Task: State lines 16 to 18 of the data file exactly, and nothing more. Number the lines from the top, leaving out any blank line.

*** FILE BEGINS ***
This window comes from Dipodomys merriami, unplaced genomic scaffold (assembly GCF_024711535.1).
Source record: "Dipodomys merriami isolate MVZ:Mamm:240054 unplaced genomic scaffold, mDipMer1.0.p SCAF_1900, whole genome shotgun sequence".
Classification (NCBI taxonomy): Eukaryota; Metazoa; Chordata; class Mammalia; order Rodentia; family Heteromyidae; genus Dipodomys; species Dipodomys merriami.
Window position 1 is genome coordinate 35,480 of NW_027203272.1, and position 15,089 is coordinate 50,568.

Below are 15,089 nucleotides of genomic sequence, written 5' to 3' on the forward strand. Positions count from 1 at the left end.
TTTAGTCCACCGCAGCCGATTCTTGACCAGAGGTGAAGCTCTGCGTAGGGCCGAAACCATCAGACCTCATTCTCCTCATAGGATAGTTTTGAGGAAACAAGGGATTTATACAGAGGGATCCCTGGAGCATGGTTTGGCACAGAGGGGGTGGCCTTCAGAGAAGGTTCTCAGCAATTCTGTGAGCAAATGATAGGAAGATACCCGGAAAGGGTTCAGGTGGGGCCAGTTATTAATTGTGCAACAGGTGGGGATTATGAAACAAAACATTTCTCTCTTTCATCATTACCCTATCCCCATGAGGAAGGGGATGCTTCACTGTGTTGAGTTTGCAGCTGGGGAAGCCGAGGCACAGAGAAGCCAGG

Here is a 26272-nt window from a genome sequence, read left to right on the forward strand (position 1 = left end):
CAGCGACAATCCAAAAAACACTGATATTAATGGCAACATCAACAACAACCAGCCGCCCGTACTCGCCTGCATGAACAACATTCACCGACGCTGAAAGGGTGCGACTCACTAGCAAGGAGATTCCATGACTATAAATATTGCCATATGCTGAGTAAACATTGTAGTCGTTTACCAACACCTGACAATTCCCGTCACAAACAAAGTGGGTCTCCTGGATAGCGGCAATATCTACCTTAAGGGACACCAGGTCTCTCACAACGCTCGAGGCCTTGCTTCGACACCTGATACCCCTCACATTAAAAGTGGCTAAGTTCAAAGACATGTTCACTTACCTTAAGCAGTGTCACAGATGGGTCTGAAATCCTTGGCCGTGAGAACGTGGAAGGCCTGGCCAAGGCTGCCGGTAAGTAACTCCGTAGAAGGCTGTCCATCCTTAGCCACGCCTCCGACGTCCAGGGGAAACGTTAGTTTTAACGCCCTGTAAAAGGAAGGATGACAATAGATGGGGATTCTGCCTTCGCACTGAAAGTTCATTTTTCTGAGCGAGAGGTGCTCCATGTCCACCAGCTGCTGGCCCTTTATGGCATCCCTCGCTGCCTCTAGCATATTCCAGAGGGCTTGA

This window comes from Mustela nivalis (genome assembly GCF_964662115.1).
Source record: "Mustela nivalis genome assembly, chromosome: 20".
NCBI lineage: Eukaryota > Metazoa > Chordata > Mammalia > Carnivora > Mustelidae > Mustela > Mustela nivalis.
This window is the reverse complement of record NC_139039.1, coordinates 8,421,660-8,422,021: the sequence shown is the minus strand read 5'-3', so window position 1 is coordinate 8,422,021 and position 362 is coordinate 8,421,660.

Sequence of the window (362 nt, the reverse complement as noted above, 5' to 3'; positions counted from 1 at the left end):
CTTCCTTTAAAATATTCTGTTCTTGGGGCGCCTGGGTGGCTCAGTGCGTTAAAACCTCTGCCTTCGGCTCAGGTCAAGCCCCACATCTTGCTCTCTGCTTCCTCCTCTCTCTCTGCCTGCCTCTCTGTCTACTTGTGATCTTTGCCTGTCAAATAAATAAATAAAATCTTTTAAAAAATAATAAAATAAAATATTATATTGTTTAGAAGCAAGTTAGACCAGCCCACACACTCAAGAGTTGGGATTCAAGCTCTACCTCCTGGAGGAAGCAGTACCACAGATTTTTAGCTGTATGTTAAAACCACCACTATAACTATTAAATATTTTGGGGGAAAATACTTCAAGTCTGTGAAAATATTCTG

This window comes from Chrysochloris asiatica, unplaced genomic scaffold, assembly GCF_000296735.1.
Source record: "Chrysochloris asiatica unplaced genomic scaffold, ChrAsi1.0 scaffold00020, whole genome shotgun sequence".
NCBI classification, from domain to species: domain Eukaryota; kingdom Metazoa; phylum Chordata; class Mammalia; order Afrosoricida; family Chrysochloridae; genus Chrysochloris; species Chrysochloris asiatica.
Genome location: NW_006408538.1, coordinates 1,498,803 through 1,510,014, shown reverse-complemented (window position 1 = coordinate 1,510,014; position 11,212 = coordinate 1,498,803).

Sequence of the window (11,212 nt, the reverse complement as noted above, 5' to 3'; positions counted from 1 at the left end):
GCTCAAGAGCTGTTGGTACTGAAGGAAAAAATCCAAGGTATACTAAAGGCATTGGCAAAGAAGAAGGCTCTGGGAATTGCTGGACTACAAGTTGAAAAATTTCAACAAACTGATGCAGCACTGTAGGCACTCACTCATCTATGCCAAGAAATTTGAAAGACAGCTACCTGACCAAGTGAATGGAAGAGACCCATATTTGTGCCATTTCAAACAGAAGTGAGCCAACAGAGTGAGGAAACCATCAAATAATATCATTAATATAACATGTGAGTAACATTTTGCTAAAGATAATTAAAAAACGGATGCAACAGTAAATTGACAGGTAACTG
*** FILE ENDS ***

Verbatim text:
Source record: "Chrysochloris asiatica unplaced genomic scaffold, ChrAsi1.0 scaffold00020, whole genome shotgun sequence".
NCBI classification, from domain to species: domain Eukaryota; kingdom Metazoa; phylum Chordata; class Mammalia; order Afrosoricida; family Chrysochloridae; genus Chrysochloris; species Chrysochloris asiatica.
Genome location: NW_006408538.1, coordinates 1,498,803 through 1,510,014, shown reverse-complemented (window position 1 = coordinate 1,510,014; position 11,212 = coordinate 1,498,803).